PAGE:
Most people — including me — scoffed when former BlackBerry CEO Thorsten Heins declared in 2013 that the tablet would be dead in five years. Fast forward just two years and his prediction doesn’t seem quite as ridiculous. For the first time ever, tablet sales declined year over year during the fourth quarter, according to IDC. In other words, consumers ignored slates during the critical holiday season in favor of other types of gadgets, like fitness trackers, Chromebooks and drones.
As it turns out, tablets aren’t dying but finding their niche, which is exactly what this category needs to do to survive.
The Big Fall
Here are some sobering numbers. Four of the top five tablet makers posted double-digit declines in Q4, including Apple. Despite the addition of the iPad Air 2 and the warmed-over refresh that was the iPad mini 3 (whoopee, Touch ID!), the company saw negative growth of nearly 18 percent. Samsung posted comparable figures, although Apple still nearly doubles Sammy in market share (28.1 versus 14.5 percent).
While discussing Apple’s otherwise blockbuster quarter — thanks to the iPhone 6 and 6 Plus — CEO Tim Cook admitted that the iPad is struggling. “There’s probably some level of cannibalization that’s going on, with the Mac on one side and the phone on the other.” However, Cook remains bullish on the category, especially in regards to the enterprise, where Apple has a strategic partnership in place with IBM.
Speaking of businesses, there may be an iPad Pro on the horizon, which is rumored to offer a larger 12-inch display in addition to better multitasking capabilities in iOS. But according to Jitesh Ubrani, senior research analyst at IDC, it won’t be able to reverse Apple’s fortunes in this market.
“I think such a device would likely be targeted at the commercial or prosumer space rather than at general consumers,” Ubrani said. “And while the commercial market is expected to grow, it still won’t account for the majority of the whole tablet market, so I wouldn’t be surprised if the iPad Pro were relegated to being a niche market device.”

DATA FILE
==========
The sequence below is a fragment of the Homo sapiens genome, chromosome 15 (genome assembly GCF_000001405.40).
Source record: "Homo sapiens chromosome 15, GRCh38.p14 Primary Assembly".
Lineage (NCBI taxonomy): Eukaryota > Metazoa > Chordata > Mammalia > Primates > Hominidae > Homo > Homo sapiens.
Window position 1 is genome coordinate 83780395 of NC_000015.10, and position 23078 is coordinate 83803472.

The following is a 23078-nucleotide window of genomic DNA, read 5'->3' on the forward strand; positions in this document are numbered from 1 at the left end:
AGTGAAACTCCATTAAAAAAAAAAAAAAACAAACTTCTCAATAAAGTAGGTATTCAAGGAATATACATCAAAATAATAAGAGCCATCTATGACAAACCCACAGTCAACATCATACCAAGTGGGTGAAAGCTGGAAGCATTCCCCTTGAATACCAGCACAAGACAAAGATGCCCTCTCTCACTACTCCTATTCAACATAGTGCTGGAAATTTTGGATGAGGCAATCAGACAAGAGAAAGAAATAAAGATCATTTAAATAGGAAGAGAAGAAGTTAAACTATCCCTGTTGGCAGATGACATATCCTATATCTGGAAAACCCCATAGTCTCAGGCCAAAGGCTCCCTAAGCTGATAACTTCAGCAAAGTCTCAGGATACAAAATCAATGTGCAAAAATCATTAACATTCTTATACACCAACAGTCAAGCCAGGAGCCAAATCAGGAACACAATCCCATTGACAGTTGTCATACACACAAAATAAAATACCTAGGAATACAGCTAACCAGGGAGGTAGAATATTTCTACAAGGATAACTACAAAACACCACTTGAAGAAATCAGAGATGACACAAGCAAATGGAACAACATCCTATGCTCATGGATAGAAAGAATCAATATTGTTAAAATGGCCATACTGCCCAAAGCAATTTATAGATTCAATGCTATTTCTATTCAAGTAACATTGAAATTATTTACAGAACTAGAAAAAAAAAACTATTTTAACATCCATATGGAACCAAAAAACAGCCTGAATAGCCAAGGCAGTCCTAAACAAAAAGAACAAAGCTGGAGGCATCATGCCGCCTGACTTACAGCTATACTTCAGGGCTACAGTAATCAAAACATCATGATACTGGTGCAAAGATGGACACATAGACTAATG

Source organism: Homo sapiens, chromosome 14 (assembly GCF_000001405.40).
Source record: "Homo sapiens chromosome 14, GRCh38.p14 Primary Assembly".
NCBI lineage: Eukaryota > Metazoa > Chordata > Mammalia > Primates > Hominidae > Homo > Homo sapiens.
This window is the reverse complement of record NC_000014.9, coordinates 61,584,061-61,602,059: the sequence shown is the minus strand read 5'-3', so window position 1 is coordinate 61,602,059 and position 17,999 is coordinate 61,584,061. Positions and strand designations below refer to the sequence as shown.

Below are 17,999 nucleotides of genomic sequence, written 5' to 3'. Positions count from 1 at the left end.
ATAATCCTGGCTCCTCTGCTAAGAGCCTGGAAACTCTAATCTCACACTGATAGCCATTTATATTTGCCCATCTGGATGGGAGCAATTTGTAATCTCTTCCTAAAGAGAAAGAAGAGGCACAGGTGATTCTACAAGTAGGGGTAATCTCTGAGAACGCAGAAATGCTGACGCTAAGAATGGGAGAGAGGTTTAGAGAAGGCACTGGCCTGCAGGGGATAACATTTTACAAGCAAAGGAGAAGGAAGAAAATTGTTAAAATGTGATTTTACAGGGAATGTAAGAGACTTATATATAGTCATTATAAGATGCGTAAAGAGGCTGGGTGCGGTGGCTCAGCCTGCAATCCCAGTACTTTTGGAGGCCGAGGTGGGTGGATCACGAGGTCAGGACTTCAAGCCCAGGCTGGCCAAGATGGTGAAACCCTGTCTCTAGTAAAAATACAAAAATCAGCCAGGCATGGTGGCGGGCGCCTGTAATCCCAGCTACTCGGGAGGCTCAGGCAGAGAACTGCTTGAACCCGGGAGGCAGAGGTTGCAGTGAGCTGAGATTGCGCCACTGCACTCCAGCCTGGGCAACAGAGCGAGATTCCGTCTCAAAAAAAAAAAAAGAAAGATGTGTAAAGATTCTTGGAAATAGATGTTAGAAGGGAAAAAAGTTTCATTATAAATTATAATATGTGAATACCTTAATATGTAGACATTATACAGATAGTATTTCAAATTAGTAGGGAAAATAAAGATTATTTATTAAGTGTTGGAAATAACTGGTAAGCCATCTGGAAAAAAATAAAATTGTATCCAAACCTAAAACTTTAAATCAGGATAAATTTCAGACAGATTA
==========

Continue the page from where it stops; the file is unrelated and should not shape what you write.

Longer Upgrade Cycles, Less Innovation
Of all tablet makers, Amazon is feeling the most pain right now. The company saw its growth implode by 70 percent year over year. Part of me wonders whether the bomb that was the Fire phone rubbed off on the rest of the company’s product line, but Ubrani believes it’s much simpler than that. For a while, Amazon had the lower end of the slate market locked up, but then other vendors such as Acer, Asus, E Fun and RCA muscled into its territory.
But there’s a bigger issue at play here other than collapsing prices. The novelty has worn off. Everyone who wanted a tablet now owns one, and there just isn’t enough of a difference from one generation of tablet to the next to compel shoppers to upgrade. For example, my 10-year-old daughter is perfectly content with her first-generation Amazon Kindle for reading books, playing games and binge-watching old episodes of Full House.
It seems most consumers feel the same way. Newer tablets have moderately faster CPUs, sharper screens and better cameras. So what? As a result, an increasing number of people are perfectly content to hold onto their slates longer. After all, most if not all of the apps and games they want to use continue to work just fine.